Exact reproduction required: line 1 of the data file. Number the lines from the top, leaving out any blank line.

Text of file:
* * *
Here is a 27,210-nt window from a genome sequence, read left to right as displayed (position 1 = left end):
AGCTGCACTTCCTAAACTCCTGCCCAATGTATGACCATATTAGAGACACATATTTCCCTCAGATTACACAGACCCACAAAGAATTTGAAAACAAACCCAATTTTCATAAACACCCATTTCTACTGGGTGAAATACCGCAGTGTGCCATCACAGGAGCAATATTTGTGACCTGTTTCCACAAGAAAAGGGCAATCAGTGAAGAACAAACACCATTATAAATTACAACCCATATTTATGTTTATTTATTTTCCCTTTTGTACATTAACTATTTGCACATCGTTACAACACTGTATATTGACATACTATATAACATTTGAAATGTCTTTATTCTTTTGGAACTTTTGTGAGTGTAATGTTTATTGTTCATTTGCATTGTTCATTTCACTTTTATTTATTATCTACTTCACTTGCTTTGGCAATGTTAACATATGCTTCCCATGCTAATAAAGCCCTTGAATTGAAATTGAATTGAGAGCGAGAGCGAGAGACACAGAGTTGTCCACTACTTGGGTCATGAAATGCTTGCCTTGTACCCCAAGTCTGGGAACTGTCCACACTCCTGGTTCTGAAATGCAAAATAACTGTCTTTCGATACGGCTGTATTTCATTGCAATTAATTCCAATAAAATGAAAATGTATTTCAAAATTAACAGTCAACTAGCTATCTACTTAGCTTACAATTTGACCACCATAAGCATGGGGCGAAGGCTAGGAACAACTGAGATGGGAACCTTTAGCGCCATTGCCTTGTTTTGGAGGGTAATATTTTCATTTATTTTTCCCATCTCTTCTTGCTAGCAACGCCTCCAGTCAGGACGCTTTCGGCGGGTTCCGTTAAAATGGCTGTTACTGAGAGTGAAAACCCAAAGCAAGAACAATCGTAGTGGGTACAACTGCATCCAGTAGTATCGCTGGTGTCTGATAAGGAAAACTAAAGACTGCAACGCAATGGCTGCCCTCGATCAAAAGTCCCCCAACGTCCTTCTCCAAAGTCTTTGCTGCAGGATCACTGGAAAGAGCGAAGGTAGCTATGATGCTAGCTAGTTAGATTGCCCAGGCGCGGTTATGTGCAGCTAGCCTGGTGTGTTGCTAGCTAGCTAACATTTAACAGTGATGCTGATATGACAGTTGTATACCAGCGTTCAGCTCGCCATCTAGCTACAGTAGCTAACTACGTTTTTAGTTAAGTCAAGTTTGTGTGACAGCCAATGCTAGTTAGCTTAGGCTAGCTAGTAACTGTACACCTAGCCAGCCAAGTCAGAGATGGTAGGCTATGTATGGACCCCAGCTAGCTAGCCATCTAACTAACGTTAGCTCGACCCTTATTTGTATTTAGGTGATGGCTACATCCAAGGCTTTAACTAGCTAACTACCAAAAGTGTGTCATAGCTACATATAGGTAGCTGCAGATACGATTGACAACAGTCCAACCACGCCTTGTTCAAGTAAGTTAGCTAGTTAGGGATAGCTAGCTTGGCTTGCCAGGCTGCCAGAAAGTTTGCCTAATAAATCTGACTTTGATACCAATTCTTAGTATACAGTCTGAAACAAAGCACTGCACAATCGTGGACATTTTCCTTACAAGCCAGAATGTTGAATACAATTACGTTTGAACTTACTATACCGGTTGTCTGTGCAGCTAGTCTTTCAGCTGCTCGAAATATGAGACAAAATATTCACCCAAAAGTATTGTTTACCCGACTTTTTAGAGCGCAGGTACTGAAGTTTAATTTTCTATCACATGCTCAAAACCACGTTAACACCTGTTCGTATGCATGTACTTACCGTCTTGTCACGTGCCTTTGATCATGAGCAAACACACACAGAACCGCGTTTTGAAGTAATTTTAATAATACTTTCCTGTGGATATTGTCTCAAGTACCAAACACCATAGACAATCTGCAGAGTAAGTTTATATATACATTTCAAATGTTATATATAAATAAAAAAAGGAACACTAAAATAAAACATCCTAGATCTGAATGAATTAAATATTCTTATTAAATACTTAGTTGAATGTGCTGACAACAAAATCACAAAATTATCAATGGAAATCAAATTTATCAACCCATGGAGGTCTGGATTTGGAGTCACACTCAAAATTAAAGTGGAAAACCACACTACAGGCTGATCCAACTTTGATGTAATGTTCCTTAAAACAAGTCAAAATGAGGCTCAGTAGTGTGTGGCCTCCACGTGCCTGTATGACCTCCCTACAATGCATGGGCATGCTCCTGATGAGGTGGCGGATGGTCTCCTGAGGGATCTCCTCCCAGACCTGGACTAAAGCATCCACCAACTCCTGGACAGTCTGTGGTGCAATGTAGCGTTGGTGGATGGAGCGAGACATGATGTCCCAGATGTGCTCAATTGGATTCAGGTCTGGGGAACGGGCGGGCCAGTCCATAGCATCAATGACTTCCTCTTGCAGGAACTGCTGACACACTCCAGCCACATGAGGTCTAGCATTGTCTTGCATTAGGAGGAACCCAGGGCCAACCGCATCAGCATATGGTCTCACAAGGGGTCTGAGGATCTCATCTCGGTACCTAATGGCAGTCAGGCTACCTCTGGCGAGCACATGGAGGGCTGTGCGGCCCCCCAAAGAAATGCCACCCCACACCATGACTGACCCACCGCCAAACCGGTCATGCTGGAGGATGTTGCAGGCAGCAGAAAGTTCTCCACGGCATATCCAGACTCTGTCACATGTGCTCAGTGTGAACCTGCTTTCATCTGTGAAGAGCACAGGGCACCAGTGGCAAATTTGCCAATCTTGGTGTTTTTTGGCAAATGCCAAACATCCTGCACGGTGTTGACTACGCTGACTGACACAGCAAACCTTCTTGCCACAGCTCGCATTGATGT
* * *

Here is a 27,210-nt window from a genome sequence, read left to right as displayed (position 1 = left end):